James O'Neill's Blog

March 26, 2008

Remote Server Admin tools for Vista

Filed under: How to,Windows Server,Windows Server 2008,Windows Vista — jamesone111 @ 4:46 pm

Hard on the heels of the news of management tools for Hyper-V , I find that the folks in Redmond chose a UK public holiday to release all the Admin tools for Windows Vista to manage Servers.

The package is described in KB941314 – which doesn’t seem to be live yet, but you can go straight to the 64bit or 32 bit downloads

This post originally appeared on my technet blog.

Manage Hyper-V from Vista

Filed under: How to,Virtualization,Windows Server,Windows Server 2008,Windows Vista — jamesone111 @ 12:28 pm

I nearly leaked this ahead of time; as part of the Release Candidate for Hyper-V we have released a version of of the management console to run on Windows Vista SP1. (No, to the best of my Knowledge we don’t have plans of a version which runs on XP or Server 2003 – this is Windows “6” only. )


Jeff has posted some screen shots to the Virtualization team blog


Vista x64 Edition: http://www.microsoft.com/downloads/details.aspx?FamilyId=450931F5-EBEC-4C0B-95BD-E3BA19D296B1&displaylang=en


Vista x86 Edition: http://www.microsoft.com/downloads/details.aspx?FamilyId=BC3D09CC-3752-4934-B84C-905E78BE50A1&displaylang=en


If you want to run on Server Core  this means you can have the tools to manage it on a workstation without needing to install one full server machine to get them. To avoid confusion, the 64 bit Version of Vista and the x86 versions of Vista and Server CAN’T run hyper-V but CAN run the management tools for it.


Update: A new version is now out for RC-1 See http://support.microsoft.com/?id=949587 


This post originally appeared on my technet blog.

March 24, 2008

VMware and Powershell

Filed under: Powershell,Virtualization,Windows Server,Windows Server 2008 — jamesone111 @ 3:57 pm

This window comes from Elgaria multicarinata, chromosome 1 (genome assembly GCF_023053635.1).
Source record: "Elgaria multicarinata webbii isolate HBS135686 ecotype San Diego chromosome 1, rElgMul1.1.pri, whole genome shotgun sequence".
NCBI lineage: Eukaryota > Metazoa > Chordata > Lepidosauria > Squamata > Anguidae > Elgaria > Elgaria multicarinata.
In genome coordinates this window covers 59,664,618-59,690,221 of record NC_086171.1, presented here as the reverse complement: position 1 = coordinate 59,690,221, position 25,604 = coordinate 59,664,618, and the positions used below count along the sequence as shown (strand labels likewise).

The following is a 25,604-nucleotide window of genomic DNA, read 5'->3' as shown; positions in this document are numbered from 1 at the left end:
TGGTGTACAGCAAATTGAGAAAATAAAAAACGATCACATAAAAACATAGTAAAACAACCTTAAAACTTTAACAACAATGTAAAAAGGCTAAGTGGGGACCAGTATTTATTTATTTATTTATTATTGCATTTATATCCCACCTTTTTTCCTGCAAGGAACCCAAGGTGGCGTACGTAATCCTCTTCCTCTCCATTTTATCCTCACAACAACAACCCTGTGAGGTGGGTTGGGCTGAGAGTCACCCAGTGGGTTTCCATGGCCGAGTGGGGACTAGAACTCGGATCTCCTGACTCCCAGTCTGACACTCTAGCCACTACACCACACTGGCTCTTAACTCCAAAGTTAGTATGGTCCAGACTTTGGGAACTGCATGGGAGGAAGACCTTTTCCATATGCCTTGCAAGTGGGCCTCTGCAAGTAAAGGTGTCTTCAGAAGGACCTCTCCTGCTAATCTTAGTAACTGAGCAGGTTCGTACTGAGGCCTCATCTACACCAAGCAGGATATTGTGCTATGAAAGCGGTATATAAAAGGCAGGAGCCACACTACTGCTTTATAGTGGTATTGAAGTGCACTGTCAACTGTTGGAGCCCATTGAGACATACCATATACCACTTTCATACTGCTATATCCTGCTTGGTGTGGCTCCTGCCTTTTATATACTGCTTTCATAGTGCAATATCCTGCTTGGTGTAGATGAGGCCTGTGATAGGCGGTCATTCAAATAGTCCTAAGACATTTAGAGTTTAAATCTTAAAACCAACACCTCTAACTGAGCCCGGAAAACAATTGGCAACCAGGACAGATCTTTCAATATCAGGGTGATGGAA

Fair’s fair. I’ve taken VMware to task when they, or their bloggers, post something which I think is false. Or the more blatant I think falsehood, the more outspoken my condemnation. Although it’s might make a for a simpler view of the world to be attacking VMware the whole time like any organisation reality is more complex.

Over on the Powershell blog Jeffrey has been keeping an eye on the work VMware have been doing with their VMware Intrastructure (VI) Toolkit. Now it’s in beta it has its own blog. I’ve got to have a play with the Out-Form function that Jeffery Points to.

With SCVMM already implementing one set of Powershell CmdLets for management, and people putting others together to work with WMI in Hyper-V, and then VMware’s contribution as well it’s going to be interesting to see if things get standardized.

This post originally appeared on my technet blog.

March 22, 2008

Powershell Tab expansion

Filed under: Powershell,Windows Server,Windows Server 2008 — jamesone111 @ 9:36 pm

One of the things which annoys me about Powershell is that having (in effect) extended the available commands with functions and filters, Tab expansion doesn’t find them. I was aware that people have done some clever things extending Tab-expansion (Power Tab being the obvious example), but they seemed like overkill for the one little thing I wanted.  Looking at the Powershell Community Extensions I noticed that they also change tab expansion, and a little bit of digging found there was already a function called TabExpansion. (The is also one called prompt.)

To paraphrase a line Arnie got in Predator "if it’s a function I can re-program it " So I had a look at the code for TabExpansion, Type function:\TabExpandsion | clip  and it basically goes